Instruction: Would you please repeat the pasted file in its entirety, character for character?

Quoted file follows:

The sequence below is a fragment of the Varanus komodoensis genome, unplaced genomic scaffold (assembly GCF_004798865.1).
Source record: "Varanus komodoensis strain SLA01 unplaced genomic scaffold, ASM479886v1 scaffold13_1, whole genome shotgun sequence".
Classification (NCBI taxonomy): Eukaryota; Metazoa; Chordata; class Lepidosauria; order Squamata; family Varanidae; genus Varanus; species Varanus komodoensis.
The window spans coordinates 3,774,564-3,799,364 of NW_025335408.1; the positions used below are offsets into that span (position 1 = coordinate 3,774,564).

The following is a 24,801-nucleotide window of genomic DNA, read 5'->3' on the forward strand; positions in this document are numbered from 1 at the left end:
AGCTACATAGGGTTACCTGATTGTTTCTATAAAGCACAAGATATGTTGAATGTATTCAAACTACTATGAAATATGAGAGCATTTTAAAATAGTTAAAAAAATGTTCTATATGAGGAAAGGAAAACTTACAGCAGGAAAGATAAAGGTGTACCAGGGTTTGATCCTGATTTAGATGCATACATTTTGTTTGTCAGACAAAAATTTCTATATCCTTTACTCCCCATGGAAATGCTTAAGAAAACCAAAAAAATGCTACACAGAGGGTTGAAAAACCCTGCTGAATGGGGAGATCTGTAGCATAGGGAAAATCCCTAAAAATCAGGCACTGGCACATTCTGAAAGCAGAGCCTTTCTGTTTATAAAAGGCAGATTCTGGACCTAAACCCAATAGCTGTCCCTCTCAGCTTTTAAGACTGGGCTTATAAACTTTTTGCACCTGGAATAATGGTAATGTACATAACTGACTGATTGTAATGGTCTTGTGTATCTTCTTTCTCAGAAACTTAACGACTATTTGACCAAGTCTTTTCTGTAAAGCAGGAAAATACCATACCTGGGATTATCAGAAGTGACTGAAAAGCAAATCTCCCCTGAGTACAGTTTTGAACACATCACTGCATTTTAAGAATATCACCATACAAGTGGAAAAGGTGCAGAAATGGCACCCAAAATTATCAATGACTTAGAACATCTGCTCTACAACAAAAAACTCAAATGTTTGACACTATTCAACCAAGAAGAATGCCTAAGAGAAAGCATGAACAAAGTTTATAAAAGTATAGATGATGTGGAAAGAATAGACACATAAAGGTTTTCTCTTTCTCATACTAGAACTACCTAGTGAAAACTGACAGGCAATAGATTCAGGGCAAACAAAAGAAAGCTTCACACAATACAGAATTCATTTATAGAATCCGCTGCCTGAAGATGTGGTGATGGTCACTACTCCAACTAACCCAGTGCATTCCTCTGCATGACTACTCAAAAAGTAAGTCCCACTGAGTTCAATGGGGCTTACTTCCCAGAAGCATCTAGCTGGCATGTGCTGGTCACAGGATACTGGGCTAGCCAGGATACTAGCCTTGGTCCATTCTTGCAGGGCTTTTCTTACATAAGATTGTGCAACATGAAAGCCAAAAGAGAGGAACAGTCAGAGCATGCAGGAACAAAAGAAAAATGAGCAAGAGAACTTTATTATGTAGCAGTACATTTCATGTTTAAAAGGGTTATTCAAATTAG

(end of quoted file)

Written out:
The sequence below is a fragment of the Varanus komodoensis genome, unplaced genomic scaffold (assembly GCF_004798865.1).
Source record: "Varanus komodoensis strain SLA01 unplaced genomic scaffold, ASM479886v1 scaffold13_1, whole genome shotgun sequence".
Classification (NCBI taxonomy): Eukaryota; Metazoa; Chordata; class Lepidosauria; order Squamata; family Varanidae; genus Varanus; species Varanus komodoensis.
The window spans coordinates 3,774,564-3,799,364 of NW_025335408.1; the positions used below are offsets into that span (position 1 = coordinate 3,774,564).

The following is a 24,801-nucleotide window of genomic DNA, read 5'->3' on the forward strand; positions in this document are numbered from 1 at the left end:
AGCTACATAGGGTTACCTGATTGTTTCTATAAAGCACAAGATATGTTGAATGTATTCAAACTACTATGAAATATGAGAGCATTTTAAAATAGTTAAAAAAATGTTCTATATGAGGAAAGGAAAACTTACAGCAGGAAAGATAAAGGTGTACCAGGGTTTGATCCTGATTTAGATGCATACATTTTGTTTGTCAGACAAAAATTTCTATATCCTTTACTCCCCATGGAAATGCTTAAGAAAACCAAAAAAATGCTACACAGAGGGTTGAAAAACCCTGCTGAATGGGGAGATCTGTAGCATAGGGAAAATCCCTAAAAATCAGGCACTGGCACATTCTGAAAGCAGAGCCTTTCTGTTTATAAAAGGCAGATTCTGGACCTAAACCCAATAGCTGTCCCTCTCAGCTTTTAAGACTGGGCTTATAAACTTTTTGCACCTGGAATAATGGTAATGTACATAACTGACTGATTGTAATGGTCTTGTGTATCTTCTTTCTCAGAAACTTAACGACTATTTGACCAAGTCTTTTCTGTAAAGCAGGAAAATACCATACCTGGGATTATCAGAAGTGACTGAAAAGCAAATCTCCCCTGAGTACAGTTTTGAACACATCACTGCATTTTAAGAATATCACCATACAAGTGGAAAAGGTGCAGAAATGGCACCCAAAATTATCAATGACTTAGAACATCTGCTCTACAACAAAAAACTCAAATGTTTGACACTATTCAACCAAGAAGAATGCCTAAGAGAAAGCATGAACAAAGTTTATAAAAGTATAGATGATGTGGAAAGAATAGACACATAAAGGTTTTCTCTTTCTCATACTAGAACTACCTAGTGAAAACTGACAGGCAATAGATTCAGGGCAAACAAAAGAAAGCTTCACACAATACAGAATTCATTTATAGAATCCGCTGCCTGAAGATGTGGTGATGGTCACTACTCCAACTAACCCAGTGCATTCCTCTGCATGACTACTCAAAAAGTAAGTCCCACTGAGTTCAATGGGGCTTACTTCCCAGAAGCATCTAGCTGGCATGTGCTGGTCACAGGATACTGGGCTAGCCAGGATACTAGCCTTGGTCCATTCTTGCAGGGCTTTTCTTACATAAGATTGTGCAACATGAAAGCCAAAAGAGAGGAACAGTCAGAGCATGCAGGAACAAAAGAAAAATGAGCAAGAGAACTTTATTATGTAGCAGTACATTTCATGTTTAAAAGGGTTATTCAAATTAG